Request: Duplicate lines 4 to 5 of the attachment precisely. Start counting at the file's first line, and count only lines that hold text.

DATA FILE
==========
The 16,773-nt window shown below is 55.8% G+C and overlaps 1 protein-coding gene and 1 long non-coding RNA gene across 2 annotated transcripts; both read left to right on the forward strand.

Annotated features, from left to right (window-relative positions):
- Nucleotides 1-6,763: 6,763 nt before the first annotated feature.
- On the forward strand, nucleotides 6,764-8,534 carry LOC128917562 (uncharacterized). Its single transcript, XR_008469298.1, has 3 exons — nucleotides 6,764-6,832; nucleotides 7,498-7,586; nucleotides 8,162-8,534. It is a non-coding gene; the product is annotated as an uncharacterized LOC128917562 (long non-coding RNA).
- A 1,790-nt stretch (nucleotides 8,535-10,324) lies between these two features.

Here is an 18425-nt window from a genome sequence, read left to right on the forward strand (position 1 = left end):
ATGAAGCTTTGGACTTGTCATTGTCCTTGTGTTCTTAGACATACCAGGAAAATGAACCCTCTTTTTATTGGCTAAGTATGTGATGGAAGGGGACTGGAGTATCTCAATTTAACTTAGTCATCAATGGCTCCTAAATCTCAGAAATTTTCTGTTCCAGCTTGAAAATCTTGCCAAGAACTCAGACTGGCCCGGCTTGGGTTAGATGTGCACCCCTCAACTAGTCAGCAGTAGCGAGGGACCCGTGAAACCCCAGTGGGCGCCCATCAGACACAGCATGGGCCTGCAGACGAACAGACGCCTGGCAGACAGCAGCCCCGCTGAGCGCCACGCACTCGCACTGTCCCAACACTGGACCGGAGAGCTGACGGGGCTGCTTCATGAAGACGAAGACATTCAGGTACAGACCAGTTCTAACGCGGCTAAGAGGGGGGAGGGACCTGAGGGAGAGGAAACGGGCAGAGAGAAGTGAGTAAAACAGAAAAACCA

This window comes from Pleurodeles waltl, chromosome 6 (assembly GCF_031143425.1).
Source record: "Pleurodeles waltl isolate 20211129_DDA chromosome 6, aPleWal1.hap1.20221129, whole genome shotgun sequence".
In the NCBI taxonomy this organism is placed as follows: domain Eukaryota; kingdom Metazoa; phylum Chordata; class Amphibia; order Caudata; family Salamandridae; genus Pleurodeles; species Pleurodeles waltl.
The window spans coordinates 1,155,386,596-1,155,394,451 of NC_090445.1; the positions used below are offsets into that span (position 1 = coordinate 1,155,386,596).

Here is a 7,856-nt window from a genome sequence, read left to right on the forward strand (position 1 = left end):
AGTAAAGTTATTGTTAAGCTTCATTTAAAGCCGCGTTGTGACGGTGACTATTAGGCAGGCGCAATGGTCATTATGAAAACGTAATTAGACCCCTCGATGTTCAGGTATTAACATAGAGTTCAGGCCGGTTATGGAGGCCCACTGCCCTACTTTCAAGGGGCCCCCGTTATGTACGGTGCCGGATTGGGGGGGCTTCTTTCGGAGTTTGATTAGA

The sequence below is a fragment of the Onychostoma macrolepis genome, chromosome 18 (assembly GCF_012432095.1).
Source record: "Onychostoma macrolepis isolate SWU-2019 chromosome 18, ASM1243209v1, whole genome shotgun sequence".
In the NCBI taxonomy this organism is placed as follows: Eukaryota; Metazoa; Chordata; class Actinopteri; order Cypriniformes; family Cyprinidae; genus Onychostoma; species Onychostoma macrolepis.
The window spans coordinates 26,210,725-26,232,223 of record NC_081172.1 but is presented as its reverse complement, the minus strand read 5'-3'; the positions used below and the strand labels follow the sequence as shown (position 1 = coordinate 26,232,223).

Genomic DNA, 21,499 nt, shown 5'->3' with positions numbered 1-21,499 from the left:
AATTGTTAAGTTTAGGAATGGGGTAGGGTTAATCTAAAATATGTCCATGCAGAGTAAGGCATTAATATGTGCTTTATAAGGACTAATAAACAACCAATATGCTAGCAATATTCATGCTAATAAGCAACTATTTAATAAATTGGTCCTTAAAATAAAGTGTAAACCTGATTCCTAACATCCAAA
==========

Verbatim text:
- On the forward strand, nucleotides 6,764-8,534 carry LOC128917562 (uncharacterized). Its single transcript, XR_008469298.1, has 3 exons — nucleotides 6,764-6,832; nucleotides 7,498-7,586; nucleotides 8,162-8,534. It is a non-coding gene; the product is annotated as an uncharacterized LOC128917562 (long non-coding RNA).
- A 1,790-nt stretch (nucleotides 8,535-10,324) lies between these two features.